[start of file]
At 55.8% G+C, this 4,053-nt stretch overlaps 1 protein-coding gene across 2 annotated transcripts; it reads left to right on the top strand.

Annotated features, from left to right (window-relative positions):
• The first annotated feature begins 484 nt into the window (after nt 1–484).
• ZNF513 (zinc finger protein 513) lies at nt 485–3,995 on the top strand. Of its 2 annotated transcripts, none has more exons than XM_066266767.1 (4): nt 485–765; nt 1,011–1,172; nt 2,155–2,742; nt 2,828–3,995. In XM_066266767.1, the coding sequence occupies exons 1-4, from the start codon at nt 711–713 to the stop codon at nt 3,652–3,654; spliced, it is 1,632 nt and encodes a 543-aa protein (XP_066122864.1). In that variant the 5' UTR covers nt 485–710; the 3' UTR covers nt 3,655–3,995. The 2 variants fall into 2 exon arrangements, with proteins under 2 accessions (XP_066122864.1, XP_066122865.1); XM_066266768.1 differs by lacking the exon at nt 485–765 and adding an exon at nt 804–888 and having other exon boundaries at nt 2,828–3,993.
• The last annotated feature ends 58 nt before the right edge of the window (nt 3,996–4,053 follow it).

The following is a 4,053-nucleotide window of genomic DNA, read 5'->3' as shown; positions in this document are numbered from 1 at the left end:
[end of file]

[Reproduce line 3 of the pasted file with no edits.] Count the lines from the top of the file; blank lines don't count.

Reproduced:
• The first annotated feature begins 484 nt into the window (after nt 1–484).